But there was something else about Chalamet’s performance that resonated with many people. As the youngest person to be nominated for a Best Actor Oscar in nearly 80 years, he captured a certain mood.

It’s a feeling that young people – for all the talk of their spending too much time on Instagram and too much money on smashed avo – are the ones changing the world for the better. Millennials overwhelmingly voted against Brexit and Trump; they backed same-sex marriage in Australia and, after years of those in power doing nothing, many have been driving the gun control debate in the US.

Troye says it’s an exciting time to be young.

“It’s a combination of the fact the political climate in the US doesn’t reflect a lot of young people’s mindsets, as well as the internet,” he says. “Those two things have made for a really active youth. But I don’t really worry that much about the future. In general, it’s really encouraging – except for a few ups and downs. The general direction is a really positive one.”

After the shoot, we meet Troye back at the office of his record label in Sydney. He’s wearing a brown suede jacket by Coach 1941, which has prints by Keith Haring on it; a pair of jeans from Topman; and black leather boots from Saint Laurent, one of his favourite labels. They’re the same pair he wore in the video clip for his new song, ‘My My My!’.

He recently performed the song for the first time on the TV show Saturday Night Live, and last month, the video clip soared past 20 million views on YouTube.

“It’s been absolutely insane,” he says of the reaction. “The day after I released ‘My My My!’ was probably one of the happiest days of my life. I wasn’t sure how people were going to react, but it feels like there has been universal love for it.”

Blue Neighbourhood was a nice album but felt more pleasant than personal. His upcoming album is different. It feels grown-up, the work of someone who’s found more confidence being in his own skin.

“I’ve made the album I always wanted to make,” says Troye. “I would have made this album last time, but I just didn’t know how to do it.”

‘My My My!’ is important to Troye not simply because it’s the first chance most people have to hear his new music, but because he wrote it about his relationship with Jacob. “We don’t really talk about what the songs are about, but he was really excited,” Troye says. “I was in a writing mode and writing about everything, my personal life included. Maybe it was normal at that point – I’d written so many songs, a lot about him and a lot not.”

“I’ve got my tongue between your teeth,” Troye sings on the track. “Go slow, no, no, go fast.” 

“The song is about lust more than it is about love – it’s about that instant attraction,” he says. “That is fairly normal subject matter for a pop song, but I guess people feel like it’s something new because it’s a same-sex thing. The thing about being an openly gay artist that I’m finding is that you can sort of do anything, and chances are, it hasn’t been done that many times before.”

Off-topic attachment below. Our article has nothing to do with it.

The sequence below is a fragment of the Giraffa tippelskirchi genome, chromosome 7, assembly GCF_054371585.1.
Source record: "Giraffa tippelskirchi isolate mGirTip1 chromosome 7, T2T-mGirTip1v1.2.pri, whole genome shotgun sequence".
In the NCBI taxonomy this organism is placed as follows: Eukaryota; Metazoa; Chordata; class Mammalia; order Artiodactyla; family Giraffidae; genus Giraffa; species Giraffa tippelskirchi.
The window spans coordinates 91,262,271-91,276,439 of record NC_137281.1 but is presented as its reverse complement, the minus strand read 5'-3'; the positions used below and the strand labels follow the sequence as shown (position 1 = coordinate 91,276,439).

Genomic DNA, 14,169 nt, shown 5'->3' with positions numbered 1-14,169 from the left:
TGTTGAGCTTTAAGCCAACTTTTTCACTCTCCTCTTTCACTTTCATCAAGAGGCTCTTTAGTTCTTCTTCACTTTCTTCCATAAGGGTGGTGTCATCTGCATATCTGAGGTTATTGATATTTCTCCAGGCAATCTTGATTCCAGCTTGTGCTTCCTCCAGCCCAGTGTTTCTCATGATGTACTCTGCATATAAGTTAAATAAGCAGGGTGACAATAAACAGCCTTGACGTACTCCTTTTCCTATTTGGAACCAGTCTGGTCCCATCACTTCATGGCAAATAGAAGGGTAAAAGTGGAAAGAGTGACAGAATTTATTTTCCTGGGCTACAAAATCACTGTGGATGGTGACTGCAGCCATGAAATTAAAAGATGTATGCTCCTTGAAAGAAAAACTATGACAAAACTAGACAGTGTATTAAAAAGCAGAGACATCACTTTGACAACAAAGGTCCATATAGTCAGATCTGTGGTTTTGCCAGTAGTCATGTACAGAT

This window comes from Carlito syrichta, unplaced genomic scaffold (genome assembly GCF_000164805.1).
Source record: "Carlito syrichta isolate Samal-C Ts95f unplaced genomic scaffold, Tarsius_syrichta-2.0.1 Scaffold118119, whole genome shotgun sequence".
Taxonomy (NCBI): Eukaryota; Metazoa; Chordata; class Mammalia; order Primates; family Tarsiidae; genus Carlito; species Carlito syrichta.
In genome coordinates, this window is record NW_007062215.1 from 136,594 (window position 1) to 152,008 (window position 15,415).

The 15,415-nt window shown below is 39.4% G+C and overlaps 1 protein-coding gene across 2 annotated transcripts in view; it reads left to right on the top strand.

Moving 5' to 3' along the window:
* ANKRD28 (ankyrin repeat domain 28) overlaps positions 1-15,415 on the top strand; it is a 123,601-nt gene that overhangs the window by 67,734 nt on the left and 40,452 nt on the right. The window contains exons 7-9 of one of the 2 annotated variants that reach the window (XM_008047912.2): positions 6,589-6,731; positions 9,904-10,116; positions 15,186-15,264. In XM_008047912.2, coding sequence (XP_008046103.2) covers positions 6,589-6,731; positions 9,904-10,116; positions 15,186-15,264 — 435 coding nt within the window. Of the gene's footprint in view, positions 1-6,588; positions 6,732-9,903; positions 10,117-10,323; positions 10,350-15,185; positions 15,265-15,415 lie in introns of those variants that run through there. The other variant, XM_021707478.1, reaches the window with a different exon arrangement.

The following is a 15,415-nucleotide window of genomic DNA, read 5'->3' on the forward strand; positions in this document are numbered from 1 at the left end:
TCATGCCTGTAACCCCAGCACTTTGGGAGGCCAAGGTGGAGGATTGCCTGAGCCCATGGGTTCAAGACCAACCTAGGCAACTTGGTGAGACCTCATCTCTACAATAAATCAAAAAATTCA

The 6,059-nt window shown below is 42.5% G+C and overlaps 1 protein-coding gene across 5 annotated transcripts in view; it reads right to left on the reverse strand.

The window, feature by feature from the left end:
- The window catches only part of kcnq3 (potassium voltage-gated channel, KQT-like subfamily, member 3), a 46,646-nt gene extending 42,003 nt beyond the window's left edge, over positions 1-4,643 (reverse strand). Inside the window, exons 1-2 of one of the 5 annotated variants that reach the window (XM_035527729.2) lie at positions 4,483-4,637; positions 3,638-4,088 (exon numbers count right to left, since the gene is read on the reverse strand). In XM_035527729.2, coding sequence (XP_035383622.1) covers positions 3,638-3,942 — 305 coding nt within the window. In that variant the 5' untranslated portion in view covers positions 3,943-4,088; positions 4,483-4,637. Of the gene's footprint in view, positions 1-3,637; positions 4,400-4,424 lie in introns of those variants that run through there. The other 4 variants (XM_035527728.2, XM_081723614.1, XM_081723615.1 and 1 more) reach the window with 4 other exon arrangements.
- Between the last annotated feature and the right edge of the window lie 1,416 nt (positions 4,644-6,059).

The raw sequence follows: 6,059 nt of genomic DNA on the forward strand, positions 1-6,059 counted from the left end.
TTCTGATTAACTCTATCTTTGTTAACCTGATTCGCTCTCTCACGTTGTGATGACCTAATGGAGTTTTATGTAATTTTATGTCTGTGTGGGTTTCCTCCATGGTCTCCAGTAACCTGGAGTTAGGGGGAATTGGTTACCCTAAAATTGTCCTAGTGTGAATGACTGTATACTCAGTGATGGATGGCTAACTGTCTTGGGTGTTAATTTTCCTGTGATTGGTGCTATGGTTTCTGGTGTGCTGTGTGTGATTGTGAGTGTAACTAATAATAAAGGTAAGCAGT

The album features an appearance from someone else dear to TroyeAriana Grande, who he first met at the 2016 Billboard Music Awards and who features on mellow dance track ‘Dance to This’.

“She’s a really good friend,” he says. “I wasn’t sure there were going to be any features on the album because it felt so personal”. 

“But I had this one song and I thought this song really needs Ariana Grande on it. I hate asking people for things, but I plucked up the courage to ask – and I had it like two days later.”

Troye recently bought a place in LA, after years of travelling back and forth. And besides the fact it’s easily the best music he’s made, it’s not hard to feel that his upcoming album marks a turning point for him. A moment after which he might one day look back and see when everything in his life really started to change.

“I’ve had to ask myself before I started releasing this music: what is it I want to achieve as an artist?” he says. “Humungous mainstream success is one of the lower ones on the list for me. It’s something that I see as a really, really nice bonus and a nice stroke of the ego, but I’m so overjoyed with where I am.”

“I get to make music with people I’ve always wanted to I get to write some of my album on the beach in LA and in Sweden, and then I’m going to be playing shows later this year. But as long as I get to keep doing what I’m doing, I’ll be really happy. Anything else above that is a bonus.”

It all sounds very nice. But surely he has bigger ambitions than just doing what he’s doing? There must be goals he wants to tick off the list? Dreams he still wants to achieve?

Troye takes a moment to think.

“I would love to be nominated for a Grammy. That would be really cool,” he says eventually.

This year?

“No, no, no. Maybe before I’m, like… 50? But I’m curious to see what happens. I don’t know what the next five years of my life will look like, so I’m just on the ride, you know?”

Tomorrow, Troye will leave Sydney and head back to LA. Beyond that, he’s just taking things as they come – he’s old enough now to know that trying to predict what lies ahead is a fool’s game. But he’s still young enough that not knowing what the future holds is nothing to be scared of. Not knowing is the exciting part.